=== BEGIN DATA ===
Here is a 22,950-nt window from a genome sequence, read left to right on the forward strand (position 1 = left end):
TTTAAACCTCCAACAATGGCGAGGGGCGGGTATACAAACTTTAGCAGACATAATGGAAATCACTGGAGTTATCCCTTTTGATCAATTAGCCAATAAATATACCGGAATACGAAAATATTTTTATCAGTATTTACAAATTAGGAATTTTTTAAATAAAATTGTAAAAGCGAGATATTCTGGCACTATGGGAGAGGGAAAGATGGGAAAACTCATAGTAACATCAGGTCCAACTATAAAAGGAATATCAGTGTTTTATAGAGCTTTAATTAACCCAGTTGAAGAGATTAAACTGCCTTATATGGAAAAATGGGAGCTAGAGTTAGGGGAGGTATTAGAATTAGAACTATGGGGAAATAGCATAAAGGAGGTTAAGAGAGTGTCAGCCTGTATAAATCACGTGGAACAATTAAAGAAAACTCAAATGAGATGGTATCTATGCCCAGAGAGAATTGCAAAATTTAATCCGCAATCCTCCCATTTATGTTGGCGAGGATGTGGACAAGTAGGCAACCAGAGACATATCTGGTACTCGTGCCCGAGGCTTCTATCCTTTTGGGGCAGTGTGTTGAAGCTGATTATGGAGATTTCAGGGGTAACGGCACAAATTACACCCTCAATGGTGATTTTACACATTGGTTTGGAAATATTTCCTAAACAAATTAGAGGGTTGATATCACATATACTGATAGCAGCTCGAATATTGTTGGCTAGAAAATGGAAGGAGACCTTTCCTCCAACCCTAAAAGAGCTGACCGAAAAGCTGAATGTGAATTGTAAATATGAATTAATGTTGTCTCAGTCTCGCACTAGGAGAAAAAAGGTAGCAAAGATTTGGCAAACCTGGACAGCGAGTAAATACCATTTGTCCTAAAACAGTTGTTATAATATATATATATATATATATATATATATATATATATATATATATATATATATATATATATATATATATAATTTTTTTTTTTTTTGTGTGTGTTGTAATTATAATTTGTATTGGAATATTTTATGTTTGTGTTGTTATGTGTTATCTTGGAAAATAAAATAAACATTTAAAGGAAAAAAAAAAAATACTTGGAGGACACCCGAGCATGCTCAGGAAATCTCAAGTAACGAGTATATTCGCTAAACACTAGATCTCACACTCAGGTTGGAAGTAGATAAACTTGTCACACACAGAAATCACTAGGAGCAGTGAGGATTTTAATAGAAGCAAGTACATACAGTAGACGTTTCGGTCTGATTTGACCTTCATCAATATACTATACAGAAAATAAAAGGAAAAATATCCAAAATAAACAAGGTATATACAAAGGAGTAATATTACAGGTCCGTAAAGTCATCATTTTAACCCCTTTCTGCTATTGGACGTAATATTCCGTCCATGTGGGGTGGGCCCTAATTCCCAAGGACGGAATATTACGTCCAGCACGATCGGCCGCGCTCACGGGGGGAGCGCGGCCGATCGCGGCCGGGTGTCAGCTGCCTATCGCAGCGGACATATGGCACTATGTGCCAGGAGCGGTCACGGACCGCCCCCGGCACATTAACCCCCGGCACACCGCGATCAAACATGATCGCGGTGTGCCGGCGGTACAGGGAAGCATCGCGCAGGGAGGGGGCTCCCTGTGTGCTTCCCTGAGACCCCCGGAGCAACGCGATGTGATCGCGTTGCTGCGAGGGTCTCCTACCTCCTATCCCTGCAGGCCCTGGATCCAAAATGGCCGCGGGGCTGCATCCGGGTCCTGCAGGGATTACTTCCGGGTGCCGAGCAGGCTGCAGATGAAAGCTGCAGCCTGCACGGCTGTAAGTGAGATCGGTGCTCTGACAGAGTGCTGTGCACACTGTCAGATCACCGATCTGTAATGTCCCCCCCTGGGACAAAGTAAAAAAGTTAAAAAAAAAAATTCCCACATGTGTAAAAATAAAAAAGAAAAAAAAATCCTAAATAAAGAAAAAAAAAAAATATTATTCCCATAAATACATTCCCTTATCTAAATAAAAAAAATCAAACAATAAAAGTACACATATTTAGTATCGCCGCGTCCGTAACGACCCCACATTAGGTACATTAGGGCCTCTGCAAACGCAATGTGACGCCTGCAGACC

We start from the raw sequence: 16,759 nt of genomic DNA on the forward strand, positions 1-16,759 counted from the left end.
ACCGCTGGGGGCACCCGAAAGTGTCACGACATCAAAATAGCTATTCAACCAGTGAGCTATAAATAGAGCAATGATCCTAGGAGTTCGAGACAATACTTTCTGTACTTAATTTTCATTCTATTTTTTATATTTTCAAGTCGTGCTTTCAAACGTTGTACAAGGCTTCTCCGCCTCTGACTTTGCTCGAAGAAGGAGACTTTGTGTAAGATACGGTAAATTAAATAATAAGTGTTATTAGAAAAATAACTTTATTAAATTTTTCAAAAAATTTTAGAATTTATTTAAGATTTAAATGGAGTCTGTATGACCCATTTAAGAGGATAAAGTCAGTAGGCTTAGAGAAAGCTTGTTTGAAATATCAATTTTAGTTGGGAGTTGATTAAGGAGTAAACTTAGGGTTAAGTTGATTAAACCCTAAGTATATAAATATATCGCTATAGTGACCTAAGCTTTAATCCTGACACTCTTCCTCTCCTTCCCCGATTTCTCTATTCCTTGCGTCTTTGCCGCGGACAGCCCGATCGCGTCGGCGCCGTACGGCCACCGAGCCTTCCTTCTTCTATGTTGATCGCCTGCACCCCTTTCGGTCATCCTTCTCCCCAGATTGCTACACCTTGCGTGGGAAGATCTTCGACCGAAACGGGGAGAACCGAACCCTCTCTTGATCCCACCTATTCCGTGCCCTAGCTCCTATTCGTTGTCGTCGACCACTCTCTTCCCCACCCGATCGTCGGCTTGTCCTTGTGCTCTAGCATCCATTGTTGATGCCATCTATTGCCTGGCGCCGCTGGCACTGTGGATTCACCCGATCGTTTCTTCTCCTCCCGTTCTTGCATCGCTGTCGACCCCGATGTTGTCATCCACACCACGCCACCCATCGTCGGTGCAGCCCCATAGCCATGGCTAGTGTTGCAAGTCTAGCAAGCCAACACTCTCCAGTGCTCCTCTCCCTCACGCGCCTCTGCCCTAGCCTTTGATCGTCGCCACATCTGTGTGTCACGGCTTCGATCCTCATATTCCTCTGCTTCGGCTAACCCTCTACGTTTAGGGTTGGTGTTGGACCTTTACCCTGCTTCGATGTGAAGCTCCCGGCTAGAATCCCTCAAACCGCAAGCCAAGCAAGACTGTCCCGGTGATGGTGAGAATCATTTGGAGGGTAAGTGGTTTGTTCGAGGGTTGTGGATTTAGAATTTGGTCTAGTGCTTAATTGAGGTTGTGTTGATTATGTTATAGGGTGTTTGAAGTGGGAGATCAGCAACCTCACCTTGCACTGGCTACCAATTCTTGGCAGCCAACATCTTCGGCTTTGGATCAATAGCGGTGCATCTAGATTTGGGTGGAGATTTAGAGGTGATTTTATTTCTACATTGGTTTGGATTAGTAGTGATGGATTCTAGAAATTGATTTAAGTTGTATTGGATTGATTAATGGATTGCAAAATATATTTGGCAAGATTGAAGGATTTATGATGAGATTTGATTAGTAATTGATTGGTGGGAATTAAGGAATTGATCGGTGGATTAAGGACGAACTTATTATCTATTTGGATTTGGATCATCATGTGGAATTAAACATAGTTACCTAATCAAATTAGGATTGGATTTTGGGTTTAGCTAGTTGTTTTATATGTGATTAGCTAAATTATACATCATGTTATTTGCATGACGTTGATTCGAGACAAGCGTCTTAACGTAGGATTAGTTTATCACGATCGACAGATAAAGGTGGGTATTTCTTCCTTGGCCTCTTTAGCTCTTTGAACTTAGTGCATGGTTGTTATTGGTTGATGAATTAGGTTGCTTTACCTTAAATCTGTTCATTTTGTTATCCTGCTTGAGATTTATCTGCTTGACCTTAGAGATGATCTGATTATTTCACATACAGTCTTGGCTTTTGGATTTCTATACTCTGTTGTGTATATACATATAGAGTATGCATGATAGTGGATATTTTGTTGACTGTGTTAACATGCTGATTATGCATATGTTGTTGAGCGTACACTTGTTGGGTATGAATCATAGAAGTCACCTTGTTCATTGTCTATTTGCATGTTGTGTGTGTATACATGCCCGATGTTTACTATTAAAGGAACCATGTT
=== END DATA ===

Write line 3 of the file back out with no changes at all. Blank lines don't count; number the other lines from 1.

We start from the raw sequence: 16,759 nt of genomic DNA on the forward strand, positions 1-16,759 counted from the left end.